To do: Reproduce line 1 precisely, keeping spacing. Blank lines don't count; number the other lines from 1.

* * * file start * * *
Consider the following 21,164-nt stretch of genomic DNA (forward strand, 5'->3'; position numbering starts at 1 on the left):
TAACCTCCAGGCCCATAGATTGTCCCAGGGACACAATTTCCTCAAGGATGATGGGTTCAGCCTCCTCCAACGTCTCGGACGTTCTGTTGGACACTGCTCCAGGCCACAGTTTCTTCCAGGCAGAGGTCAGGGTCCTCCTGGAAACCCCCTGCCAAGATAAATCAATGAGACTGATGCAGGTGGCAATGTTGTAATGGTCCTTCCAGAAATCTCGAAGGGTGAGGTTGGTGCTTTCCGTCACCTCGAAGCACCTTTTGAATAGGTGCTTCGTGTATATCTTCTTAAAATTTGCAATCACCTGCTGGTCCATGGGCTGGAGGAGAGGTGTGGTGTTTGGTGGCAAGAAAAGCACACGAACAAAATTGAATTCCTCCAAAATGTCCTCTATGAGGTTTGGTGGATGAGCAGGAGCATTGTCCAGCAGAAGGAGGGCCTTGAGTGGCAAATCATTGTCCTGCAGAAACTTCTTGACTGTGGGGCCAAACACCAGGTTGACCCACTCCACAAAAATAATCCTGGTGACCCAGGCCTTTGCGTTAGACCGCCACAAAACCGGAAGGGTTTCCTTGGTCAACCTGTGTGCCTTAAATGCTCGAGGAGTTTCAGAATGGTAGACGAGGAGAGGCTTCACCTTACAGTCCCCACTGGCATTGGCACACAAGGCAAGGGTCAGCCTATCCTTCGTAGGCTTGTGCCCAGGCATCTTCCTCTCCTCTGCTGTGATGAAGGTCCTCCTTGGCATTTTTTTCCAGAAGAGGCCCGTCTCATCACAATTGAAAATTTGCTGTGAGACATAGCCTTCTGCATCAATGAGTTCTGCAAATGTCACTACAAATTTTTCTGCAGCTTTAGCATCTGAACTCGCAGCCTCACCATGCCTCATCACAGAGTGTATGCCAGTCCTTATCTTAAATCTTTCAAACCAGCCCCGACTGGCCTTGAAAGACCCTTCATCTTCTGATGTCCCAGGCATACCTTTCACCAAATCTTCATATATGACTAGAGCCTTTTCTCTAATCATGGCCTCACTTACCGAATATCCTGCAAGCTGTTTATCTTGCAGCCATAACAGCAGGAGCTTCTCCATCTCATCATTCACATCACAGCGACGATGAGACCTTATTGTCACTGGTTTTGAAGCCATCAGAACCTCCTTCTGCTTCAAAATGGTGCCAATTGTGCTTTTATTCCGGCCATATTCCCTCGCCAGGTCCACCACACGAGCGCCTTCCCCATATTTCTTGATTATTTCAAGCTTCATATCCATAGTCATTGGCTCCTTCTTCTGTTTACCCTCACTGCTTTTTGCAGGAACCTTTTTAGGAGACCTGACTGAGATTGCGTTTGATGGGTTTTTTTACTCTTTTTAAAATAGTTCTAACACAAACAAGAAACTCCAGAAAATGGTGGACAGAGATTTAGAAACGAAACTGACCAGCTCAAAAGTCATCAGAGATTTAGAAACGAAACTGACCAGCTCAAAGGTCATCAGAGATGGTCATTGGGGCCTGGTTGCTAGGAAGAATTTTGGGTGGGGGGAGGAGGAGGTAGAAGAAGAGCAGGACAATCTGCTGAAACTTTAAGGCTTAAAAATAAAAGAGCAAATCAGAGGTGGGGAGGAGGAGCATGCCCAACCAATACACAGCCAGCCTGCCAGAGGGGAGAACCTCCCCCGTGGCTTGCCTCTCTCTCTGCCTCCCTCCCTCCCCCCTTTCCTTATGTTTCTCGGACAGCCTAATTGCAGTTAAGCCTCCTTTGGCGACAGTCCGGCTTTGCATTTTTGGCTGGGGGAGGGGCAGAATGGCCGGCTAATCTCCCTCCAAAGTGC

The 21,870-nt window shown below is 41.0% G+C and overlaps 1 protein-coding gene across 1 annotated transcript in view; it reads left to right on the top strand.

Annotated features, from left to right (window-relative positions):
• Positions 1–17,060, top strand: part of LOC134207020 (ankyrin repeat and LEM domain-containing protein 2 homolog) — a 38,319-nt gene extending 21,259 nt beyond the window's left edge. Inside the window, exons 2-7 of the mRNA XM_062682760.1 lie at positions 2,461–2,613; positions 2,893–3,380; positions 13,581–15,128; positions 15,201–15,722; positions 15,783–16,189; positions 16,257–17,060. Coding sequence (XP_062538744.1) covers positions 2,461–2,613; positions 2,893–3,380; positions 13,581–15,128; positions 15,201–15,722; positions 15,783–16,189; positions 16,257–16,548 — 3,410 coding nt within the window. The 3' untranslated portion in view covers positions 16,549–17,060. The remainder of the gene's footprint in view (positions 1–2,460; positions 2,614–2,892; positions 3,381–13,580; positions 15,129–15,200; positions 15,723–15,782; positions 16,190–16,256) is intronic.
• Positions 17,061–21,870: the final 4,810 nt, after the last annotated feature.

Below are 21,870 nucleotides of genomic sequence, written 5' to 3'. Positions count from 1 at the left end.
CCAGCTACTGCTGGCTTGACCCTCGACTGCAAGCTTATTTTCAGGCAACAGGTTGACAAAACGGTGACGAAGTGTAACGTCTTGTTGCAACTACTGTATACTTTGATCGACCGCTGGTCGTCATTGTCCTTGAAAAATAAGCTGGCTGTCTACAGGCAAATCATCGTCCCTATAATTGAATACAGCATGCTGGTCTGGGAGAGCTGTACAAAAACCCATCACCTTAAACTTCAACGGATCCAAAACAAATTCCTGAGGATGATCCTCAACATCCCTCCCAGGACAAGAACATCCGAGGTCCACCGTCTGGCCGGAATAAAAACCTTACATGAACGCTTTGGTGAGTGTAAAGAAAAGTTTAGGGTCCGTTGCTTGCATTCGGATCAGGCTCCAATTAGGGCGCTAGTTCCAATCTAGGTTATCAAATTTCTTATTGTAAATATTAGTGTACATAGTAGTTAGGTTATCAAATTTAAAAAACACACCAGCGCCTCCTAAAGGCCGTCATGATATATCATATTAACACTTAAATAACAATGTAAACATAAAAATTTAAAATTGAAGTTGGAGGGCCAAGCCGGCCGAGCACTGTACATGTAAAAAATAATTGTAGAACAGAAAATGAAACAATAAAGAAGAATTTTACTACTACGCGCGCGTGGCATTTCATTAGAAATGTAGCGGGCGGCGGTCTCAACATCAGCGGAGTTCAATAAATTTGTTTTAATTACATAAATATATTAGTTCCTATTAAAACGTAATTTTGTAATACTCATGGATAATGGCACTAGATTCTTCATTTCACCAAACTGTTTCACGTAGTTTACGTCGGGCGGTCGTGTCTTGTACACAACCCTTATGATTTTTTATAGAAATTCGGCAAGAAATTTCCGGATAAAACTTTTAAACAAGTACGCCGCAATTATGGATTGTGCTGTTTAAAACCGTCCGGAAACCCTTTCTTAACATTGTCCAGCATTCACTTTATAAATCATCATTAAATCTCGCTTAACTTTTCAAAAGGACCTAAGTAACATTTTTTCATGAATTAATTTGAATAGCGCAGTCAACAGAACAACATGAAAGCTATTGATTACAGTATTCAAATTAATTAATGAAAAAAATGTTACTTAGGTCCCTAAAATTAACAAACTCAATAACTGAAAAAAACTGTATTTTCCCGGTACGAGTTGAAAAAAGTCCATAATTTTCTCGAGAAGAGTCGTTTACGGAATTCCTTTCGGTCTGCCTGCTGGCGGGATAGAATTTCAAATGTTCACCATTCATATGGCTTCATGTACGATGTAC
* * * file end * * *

Consider the following 21,164-nt stretch of genomic DNA (forward strand, 5'->3'; position numbering starts at 1 on the left):